Exceptional States examines new configurations of marriage, immigration, and sovereignty emerging in an increasingly mobile Asia where Cold War legacies continue to shape contemporary political struggles over sovereignty and citizenship. Focused on marital immigration from China to Taiwan, the book documents the struggles of these women and men as they seek acceptance and recognition in their new home. Through tracing parallels between the predicaments of Chinese marital immigrants and the uncertain future of the Taiwan nation-state, the book shows how intimate attachments and emotional investments infuse the governmental practices of Taiwanese bureaucrats charged with regulating immigration and producing citizenship and sovereignty. Its attention to a group of immigrants whose exceptional status has become necessary to Taiwan’s national integrity exposes the social, political, and subjective consequences of life on the margins of citizenship and sovereignty.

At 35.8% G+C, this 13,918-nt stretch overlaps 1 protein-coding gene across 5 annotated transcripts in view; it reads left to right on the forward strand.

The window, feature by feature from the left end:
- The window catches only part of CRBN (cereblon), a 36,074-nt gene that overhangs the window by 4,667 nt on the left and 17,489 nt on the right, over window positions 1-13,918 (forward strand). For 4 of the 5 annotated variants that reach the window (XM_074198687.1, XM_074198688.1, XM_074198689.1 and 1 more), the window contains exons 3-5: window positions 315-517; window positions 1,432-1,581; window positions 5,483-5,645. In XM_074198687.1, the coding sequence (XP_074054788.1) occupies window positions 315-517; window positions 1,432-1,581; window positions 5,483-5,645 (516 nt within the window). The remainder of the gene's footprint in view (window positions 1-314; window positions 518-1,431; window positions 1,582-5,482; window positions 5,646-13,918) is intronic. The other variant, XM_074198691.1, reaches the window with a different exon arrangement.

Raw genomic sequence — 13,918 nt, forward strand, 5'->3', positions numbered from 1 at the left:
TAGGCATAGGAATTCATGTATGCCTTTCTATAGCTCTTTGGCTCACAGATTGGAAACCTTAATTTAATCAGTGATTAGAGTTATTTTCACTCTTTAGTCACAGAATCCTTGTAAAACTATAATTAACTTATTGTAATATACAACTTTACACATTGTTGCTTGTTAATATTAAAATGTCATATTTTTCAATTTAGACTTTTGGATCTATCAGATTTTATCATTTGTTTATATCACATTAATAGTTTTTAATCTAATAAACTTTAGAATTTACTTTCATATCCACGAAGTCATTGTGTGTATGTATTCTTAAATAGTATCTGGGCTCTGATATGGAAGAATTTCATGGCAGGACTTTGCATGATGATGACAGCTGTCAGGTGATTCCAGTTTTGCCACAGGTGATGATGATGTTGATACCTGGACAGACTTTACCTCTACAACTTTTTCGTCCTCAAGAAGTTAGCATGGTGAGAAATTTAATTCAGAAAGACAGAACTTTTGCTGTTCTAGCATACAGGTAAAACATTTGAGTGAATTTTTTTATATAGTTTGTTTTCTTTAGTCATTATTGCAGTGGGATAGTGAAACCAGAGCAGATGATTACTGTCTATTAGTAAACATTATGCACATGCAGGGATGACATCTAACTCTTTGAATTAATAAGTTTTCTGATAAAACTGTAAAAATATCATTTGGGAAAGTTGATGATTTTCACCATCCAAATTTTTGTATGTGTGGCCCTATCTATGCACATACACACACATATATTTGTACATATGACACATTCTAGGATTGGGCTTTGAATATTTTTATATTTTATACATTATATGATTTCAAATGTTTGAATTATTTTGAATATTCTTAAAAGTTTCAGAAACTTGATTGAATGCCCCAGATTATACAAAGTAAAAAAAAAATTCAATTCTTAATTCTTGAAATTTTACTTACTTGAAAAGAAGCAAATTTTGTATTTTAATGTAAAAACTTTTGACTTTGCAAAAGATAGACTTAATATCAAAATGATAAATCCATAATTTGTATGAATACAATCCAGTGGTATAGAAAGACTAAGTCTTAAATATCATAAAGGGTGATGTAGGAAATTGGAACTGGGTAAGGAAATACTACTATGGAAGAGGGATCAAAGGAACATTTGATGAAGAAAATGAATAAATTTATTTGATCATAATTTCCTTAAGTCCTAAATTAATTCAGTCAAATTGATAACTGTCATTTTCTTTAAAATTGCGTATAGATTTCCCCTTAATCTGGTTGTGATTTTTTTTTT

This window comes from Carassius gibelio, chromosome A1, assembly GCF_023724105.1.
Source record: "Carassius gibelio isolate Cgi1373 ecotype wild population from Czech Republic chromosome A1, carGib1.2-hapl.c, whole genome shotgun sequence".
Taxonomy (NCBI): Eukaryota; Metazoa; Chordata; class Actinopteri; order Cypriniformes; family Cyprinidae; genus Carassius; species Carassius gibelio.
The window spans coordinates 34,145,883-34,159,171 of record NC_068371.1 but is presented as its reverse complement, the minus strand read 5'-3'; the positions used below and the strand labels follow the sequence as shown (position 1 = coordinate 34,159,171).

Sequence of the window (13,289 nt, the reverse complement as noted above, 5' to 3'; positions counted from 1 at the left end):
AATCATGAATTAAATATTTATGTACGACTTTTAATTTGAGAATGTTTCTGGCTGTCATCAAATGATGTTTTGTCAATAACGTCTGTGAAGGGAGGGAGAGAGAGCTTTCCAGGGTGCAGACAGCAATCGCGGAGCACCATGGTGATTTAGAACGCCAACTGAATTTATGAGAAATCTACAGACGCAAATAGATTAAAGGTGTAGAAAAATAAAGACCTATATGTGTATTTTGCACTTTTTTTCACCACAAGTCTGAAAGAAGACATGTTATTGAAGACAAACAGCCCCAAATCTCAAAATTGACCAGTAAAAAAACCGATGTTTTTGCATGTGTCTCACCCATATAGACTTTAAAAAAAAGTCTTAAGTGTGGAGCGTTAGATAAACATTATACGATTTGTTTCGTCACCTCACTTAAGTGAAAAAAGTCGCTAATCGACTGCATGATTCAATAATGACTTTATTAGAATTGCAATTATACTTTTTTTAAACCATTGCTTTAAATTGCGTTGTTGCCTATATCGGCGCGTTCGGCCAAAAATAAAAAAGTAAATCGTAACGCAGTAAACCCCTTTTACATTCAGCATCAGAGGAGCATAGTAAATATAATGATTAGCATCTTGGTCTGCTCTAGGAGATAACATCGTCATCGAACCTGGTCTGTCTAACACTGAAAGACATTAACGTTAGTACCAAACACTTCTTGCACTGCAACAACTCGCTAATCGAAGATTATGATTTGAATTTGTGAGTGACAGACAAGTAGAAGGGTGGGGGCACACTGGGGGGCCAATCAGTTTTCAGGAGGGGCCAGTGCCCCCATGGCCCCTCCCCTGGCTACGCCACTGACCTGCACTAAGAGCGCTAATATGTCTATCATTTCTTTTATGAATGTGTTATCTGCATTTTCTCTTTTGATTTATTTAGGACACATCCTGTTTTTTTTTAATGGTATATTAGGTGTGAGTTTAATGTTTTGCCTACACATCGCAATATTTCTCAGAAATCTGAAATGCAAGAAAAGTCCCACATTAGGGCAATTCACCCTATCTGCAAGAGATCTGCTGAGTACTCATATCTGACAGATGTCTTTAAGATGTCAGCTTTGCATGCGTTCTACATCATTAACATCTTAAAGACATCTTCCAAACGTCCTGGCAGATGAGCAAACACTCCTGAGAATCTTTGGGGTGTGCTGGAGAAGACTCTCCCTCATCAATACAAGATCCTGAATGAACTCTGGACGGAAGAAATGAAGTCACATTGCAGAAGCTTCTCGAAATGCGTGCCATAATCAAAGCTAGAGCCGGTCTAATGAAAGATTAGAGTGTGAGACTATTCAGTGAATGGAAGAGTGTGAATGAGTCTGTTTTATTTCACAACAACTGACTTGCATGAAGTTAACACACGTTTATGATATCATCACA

By Sara L. Friedman, author of Exceptional States This guest post is published in conjunction with the Association for Asian Studies conference in Seattle, WA. “Why do they treat us differently …Read More >